The Vibrant World of Silk Painting

Image | Phyllis Gordon Artist Phyllis Gordon used silk as her canvas to create “The Layers Beneath.”

Image | Phyllis Gordon
Artist Phyllis Gordon used silk as her canvas to create “The Layers Beneath.”

Using silk as your canvas is a sophisticated and intricate artistry that produces distinctive results. Gaithersburg Artist Collective member Phyllis Gordon has perfected the technique and shared her experience with the process that achieves the fluid beauty of her scarves, veils, shawls and wall art. “It is 80 percent planning and 20 percent painting,” said the artist who works out of her studio at Artists & Makers in Rockville.

Originally from Cleveland, Gordon began sewing as a teen, following in the steps of her mother and grandmother. Her interest in art, color and design sense grew from that. “I gravitated to sewing and pattern drafting and began taking art classes to see what I could do,” she said.

As a young mother living in New Jersey and then after a move to the Boston area, she began with oils and watercolors and discovered silk painting in the early 1990s. “I couldn’t find books or classes until 1996, and then I was hooked!” she recalled.

Since 2000, Gordon has been an active member of Silk Painters International, which was formed in the DC area in the 1990s, attending seminars and continuing her studies at biennial conferences. Seven years ago, she and her family moved to Rockville.

White silk is the base of all of Gordon’s creations; weight may differ, but the procedures are the same. Fluid French textile dyes, which are non-alcohol based and concentrated or diluted, create a range of colors. “I like the very traditional way of silk painting and enjoy working with the dyes,” she said.

Color mixing is her favorite process, followed closely by composition. She draws images on tissue paper and moves the pieces around, sometimes tracing them in black and white to test out ideas for her pieces. Flowers are a favorite with water lilies being her signature design. She tends to work in cycles—cherry blossom themes in spring, then water lilies and other flowers. Fall features more abstract pieces inspired by her photography. She works on about four scarves a week; one painting can take months.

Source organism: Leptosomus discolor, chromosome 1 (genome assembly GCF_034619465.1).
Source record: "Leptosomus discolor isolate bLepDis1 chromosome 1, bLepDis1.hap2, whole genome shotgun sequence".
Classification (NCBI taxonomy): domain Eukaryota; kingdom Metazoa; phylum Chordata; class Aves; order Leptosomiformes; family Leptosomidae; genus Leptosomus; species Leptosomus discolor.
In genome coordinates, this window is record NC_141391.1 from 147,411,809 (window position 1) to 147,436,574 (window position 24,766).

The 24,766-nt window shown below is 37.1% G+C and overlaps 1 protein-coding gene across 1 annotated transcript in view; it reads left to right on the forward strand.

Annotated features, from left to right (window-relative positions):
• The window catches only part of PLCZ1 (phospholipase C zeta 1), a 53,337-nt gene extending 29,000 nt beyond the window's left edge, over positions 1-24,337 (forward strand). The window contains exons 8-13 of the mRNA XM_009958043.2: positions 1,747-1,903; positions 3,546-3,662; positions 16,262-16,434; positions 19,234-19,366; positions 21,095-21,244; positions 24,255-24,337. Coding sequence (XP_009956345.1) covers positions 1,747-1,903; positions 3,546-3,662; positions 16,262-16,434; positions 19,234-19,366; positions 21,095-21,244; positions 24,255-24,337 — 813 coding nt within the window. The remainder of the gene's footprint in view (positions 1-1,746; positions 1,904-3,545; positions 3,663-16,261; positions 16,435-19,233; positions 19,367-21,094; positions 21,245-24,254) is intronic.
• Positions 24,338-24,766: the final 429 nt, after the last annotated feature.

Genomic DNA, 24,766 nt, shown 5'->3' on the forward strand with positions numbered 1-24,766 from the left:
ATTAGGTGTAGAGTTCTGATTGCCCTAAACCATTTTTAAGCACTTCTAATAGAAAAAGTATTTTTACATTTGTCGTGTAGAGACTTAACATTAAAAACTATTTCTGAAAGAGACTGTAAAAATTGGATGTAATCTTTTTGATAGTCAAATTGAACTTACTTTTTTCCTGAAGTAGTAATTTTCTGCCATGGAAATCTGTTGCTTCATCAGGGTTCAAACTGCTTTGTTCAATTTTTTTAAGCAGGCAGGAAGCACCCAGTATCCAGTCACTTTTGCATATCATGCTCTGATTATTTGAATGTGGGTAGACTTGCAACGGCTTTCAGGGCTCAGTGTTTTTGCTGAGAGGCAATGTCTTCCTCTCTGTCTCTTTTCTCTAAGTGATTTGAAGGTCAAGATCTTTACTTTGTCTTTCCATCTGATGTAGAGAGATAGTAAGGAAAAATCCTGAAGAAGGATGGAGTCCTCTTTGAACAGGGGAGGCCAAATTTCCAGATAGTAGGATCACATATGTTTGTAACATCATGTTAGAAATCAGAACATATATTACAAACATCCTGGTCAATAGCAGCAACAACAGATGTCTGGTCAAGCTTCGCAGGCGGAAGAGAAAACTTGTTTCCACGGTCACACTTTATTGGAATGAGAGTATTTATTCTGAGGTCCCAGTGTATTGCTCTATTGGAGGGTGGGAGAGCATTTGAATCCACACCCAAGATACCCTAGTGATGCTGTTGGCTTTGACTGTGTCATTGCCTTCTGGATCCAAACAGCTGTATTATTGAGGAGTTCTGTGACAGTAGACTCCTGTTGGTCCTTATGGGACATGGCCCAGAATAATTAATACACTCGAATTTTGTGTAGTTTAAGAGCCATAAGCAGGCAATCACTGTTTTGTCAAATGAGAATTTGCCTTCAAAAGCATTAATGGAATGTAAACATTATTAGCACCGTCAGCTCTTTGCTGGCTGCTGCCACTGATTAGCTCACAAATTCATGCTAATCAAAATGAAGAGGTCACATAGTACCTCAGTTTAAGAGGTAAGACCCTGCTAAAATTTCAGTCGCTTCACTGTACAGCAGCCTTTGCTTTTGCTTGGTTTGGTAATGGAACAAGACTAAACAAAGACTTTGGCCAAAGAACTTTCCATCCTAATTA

The intricate method begins with the pre-washed silk being stretched and suspended in a frame. The silk’s surface may be treated with a sizing product to control the dye flow and a “resist” medium that creates barriers to keep images intact and allow flow to the background. The work is somewhat like batik, although batik uses wax for resist lines and is generally done on cotton. Light fabric pencil, gutta or similar product are applied by hand drawing on the silk to control the movement of the textile dyes. The design may also be a free-form drawing. The painting style uses many watercolor techniques. Squirrel, sable and other fine brushes are used to apply color. Additional techniques may be applied such as alcohol, starch or silk pens.

The final step is to steam-set the fabric to permanently bond the dyes to the fibers. A thorough rinse in warm water and vinegar is done after cooling to clear any excess pigments, followed by a final pressing. For wall art, the silk is mounted on canvas or foam core and then framed.

Gordon sells through her Etsy shop and customers have kept in touch to let her know how far her scarves have traveled—some as far as Italy. A recent bridal veil scarf/shawl was especially challenging, requiring her to set out long tables in her home to complete the work.

Another technique she uses is Japanese shibori, a process of manipulating silk and creating permanent pleating and design when finished. A favorite of mine is her Italian series from photographs of a recent trip to Venice. She refers to these as a “labor of love. … I have to paint what makes me happy—what I like!” Colors were encouraged to float around to simulate the canals; stucco walls and brickwork were done with a dry brush technique and some pencils. Several of these paintings were accepted for display at the Silk Painters International conferences in 2016 and 2018.

After joining the Gaithersburg Artist Collective earlier this year, Gordon’s work has been exhibited at Artists on Market. She is especially proud of this association. “We celebrate when someone sells and promote each other. They are a group of multi-talented artists with a lot of years of exposure and experience.”

Next up is the Montgomery Art Association’s Labor Day Show at the Kensington Armory. “It’s good to have a career that’s waiting on you,” Gordon mused. “There are endless options you can do with silk—paintings, wearables, home décor. Leave the door open. Always be watching for new experiences.”

You can see more of Phyllis Gordon’s work and contact her through her website at